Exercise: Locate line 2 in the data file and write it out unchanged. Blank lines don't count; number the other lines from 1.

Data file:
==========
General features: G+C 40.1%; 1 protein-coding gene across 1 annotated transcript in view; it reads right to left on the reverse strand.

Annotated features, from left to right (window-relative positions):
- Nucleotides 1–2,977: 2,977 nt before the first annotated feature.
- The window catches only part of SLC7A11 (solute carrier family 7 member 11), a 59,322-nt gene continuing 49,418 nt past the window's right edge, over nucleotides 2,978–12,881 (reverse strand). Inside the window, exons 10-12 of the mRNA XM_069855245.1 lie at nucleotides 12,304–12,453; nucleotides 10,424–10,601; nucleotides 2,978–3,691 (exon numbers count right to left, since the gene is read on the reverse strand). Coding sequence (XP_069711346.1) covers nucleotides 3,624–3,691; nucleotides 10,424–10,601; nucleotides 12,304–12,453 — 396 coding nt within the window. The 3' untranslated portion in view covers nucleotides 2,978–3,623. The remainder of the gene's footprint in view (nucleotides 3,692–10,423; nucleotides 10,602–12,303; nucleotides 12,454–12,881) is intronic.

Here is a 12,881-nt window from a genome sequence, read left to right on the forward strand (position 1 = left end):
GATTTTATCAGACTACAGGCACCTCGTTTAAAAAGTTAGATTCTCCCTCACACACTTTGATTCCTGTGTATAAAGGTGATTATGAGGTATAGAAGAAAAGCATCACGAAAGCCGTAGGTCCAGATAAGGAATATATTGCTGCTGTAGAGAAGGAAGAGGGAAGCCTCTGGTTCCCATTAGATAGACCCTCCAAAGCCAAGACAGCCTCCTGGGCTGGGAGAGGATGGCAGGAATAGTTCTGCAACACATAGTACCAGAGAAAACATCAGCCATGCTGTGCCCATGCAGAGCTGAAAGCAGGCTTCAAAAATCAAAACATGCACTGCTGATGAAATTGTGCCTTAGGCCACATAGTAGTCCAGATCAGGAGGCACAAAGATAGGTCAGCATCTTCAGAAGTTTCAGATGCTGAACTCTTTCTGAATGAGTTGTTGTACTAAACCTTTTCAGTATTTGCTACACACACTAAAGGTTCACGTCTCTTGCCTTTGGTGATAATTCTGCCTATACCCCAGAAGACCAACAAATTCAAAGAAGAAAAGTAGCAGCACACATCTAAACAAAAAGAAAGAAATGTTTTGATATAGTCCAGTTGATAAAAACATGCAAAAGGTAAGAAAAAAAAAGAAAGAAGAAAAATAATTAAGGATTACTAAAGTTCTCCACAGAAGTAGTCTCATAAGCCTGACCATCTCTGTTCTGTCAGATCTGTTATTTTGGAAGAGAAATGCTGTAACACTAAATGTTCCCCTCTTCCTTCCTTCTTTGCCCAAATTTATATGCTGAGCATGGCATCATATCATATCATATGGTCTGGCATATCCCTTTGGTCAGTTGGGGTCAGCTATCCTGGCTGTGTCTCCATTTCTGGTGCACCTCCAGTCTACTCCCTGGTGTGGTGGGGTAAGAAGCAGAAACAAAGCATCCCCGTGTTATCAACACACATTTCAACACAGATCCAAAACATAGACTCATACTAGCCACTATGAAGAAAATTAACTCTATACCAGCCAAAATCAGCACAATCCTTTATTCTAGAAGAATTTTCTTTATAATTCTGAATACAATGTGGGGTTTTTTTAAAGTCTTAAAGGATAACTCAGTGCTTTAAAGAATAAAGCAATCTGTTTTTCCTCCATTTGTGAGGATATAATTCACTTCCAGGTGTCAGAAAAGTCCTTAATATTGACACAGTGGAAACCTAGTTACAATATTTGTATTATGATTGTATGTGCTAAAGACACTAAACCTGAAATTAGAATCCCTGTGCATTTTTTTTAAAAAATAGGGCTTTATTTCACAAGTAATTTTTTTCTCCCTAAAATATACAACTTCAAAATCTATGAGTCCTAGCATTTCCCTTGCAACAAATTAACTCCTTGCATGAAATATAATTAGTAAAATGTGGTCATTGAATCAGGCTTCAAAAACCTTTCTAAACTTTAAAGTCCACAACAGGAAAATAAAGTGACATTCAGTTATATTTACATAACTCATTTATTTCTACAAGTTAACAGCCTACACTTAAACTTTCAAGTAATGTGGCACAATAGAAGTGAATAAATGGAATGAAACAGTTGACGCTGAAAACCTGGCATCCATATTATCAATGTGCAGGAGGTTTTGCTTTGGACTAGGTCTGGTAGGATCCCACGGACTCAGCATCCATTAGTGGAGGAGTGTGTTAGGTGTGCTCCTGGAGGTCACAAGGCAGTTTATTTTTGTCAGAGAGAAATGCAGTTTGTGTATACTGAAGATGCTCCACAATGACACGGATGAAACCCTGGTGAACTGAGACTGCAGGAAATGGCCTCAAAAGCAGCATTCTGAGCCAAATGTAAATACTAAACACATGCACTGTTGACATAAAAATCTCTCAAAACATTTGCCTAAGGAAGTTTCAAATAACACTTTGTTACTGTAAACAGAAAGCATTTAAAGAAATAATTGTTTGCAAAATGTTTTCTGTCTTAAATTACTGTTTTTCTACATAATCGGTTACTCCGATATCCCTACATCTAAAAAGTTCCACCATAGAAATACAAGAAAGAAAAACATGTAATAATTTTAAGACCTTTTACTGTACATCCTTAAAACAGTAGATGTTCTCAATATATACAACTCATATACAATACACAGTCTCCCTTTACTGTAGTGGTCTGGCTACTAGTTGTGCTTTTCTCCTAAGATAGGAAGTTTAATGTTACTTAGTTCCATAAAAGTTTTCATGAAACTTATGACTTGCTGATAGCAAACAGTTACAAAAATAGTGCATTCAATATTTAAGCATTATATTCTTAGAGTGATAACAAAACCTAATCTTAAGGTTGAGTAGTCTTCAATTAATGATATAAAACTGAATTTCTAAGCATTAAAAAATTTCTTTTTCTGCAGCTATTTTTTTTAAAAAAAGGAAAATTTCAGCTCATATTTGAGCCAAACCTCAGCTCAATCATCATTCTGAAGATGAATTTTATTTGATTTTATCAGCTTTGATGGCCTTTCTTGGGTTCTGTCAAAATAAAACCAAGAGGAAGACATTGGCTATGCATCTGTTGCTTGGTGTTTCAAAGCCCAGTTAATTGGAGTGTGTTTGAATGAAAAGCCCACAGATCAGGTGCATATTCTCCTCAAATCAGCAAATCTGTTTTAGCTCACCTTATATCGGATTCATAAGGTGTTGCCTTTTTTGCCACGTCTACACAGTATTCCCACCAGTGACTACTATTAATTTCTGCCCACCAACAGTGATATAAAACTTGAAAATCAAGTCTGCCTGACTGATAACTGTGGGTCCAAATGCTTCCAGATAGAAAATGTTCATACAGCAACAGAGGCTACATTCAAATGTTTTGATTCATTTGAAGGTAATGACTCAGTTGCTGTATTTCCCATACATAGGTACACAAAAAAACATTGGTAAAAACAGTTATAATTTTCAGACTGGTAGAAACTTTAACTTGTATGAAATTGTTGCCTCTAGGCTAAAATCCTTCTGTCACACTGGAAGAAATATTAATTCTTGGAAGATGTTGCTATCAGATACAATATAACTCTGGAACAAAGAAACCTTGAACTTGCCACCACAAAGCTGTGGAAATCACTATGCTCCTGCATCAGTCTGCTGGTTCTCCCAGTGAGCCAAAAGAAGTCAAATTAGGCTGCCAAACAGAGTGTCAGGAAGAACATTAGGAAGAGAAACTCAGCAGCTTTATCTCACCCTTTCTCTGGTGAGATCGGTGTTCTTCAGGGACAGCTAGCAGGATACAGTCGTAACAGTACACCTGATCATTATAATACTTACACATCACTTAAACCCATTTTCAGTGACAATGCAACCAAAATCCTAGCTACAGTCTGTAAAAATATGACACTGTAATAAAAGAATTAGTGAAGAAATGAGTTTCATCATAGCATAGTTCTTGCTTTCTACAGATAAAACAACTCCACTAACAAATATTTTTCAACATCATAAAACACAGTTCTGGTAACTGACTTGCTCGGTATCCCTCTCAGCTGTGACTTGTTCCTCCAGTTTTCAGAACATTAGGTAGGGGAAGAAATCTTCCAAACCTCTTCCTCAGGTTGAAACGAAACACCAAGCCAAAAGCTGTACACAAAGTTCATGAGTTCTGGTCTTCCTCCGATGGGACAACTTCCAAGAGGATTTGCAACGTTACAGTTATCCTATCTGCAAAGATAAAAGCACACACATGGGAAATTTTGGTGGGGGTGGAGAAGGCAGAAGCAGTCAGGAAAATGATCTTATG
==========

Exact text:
Annotated features, from left to right (window-relative positions):